Tumbleweed “Bodega” on a foundation in Royalston, MA

Just 252 square feet, this tiny house in Royalston, Massachusetts is fully permitted and legal, and was built using modified Tumbleweed “Bodega” plans. It’s on a permanent foundation and was completed in October 2013.

According to owner/builder Chris Haynes, the code in his area requires one room that is at least 150 square feet, and while the living room area was listed as only 120 square feet in the plans, when combined with the kitchen, Chris was able to achieve the 150 square feet minimum. He also had to add a back door to the plan, and he discusses the allowed width of that door. Chris praises the building inspectors in Royalston.

Derek “Deek” Diedricksen, of HGTV/DIY interviews owner/builder Chris Haynes, and the conversation on meeting the code starts at the 1:10 minute mark in the video.

Welcome to LegallyTiny.com!

Cheryl SpeltsMy name is Cheryl Spelts and I’m an artist and photographer, a law student, and a longtime lover of tiny houses.

A little over a decade ago I owned a park model RV, situated under a 100-year-old oak tree, next to a seasonal stream, in Southern California. It was a gorgeous location, and my expenses were low, but I kept wishing the park model was aesthetically more pleasing. I began to dream about tearing down the walls, and rebuilding them to look like a tiny Victorian house. Then I saw a photo of Jay Shafer’s first tiny house on a trailer, and I knew what I wanted to do was possible!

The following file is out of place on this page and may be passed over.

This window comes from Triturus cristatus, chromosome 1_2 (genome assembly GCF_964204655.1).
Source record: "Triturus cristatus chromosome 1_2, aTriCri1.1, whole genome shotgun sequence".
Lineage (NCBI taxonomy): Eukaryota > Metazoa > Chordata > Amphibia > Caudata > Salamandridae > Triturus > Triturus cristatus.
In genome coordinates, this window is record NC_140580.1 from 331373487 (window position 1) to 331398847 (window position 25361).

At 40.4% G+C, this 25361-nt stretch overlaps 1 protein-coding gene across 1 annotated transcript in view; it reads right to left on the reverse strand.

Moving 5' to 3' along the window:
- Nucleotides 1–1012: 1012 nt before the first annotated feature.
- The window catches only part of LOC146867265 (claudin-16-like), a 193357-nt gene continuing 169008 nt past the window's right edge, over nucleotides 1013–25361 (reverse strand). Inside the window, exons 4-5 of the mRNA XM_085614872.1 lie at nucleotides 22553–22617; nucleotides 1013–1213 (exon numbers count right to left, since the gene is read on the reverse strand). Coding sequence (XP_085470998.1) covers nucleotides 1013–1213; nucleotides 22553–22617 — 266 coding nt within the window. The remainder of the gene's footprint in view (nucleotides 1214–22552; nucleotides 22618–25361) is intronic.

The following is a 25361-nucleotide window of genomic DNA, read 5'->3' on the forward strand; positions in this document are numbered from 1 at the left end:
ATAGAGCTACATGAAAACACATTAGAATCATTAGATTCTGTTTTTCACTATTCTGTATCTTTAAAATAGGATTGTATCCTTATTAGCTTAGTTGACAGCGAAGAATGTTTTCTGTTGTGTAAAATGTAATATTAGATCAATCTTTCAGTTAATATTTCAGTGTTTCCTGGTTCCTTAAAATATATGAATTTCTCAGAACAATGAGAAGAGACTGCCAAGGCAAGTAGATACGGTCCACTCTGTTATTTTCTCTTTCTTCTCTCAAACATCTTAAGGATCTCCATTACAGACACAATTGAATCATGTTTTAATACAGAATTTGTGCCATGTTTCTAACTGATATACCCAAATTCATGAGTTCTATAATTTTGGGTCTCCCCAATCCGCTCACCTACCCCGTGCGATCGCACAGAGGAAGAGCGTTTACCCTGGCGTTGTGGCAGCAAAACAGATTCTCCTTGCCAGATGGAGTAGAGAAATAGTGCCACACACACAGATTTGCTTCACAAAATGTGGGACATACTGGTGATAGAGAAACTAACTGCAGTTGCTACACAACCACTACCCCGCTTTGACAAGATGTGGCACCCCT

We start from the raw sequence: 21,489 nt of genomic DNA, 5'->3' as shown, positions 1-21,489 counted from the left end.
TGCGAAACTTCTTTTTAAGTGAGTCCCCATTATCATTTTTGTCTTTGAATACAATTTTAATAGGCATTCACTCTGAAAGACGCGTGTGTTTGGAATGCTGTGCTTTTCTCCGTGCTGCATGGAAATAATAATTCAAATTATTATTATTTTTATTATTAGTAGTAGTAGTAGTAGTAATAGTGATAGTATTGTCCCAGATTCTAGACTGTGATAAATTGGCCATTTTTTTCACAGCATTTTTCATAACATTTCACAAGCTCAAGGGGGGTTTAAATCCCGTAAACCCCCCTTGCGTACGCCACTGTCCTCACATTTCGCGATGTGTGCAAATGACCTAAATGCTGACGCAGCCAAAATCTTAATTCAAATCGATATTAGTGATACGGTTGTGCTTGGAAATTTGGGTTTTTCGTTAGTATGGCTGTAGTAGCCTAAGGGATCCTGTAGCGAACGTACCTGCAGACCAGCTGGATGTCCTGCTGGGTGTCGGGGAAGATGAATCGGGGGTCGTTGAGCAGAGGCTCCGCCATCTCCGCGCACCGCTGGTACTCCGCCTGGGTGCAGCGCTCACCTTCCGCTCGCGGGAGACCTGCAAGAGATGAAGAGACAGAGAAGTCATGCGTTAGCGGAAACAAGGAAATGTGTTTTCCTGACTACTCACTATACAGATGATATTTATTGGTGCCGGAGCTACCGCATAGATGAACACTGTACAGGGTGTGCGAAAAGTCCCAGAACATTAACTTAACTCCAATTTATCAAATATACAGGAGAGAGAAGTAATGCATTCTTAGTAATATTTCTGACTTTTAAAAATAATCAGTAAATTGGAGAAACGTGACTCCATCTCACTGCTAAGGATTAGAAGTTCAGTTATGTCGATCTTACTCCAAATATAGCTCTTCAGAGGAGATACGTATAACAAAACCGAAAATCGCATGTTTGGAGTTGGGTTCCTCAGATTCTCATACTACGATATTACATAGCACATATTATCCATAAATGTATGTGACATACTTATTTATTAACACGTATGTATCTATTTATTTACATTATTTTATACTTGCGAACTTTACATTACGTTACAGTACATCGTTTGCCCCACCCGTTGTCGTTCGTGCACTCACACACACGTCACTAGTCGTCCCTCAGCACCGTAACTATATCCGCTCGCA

Since then I’ve created hundreds of floorpans, and elevations, and I’ve considered everything from siding materials, to roofing, to insulation, to framing, to making my own doors and windows. It’s been great fun, and I hope to start actually building my dream tiny house in the next couple of years!

As a law student I’ve been particularly interested in the challenge of finding places to legally place and live in a tiny house on wheels. I’m also fascinated by zoning and the minimum size limits that keep many people from building on a foundation as small as they’d like. And while the topic is way too big for one law student to figure out how to live tiny legally, on a national, or international scale, it is possible for one law student to collect and publish the stories of people who have actually found a way to live tiny legally, in their area.

So what is LegallyTiny about? It’s a collection of stories of the people who have navigated the codes, regulations, and zoning in their area, and are now living tiny, legally–both on wheels and on traditional foundations. There may also be a few stories with not-such-happy endings, if we can learn from the experience. There will be links to communities where you can legally live in a tiny house, and RV parks that accept tiny houses on wheels. And finally there will be links to builders that are RVIA certified, or the equivalent, which makes their tiny homes on wheels easier to place in RV parks, and in some states on private land.

Bottom line? If there’s a story on the web about living tiny, legally, I’d love to feature it here! So if you find a story of someone living tiny legally, please share it with me, so that I can share it on this site.

Knowledge is power, so let’s build a resource to help all tiny house lovers figure out the codes and regulations and zoning in their own area, and make it easier for all of us to live legally in a tiny house!

Cheryl

“Home is the nicest word there is.” –Laura Ingalls Wilder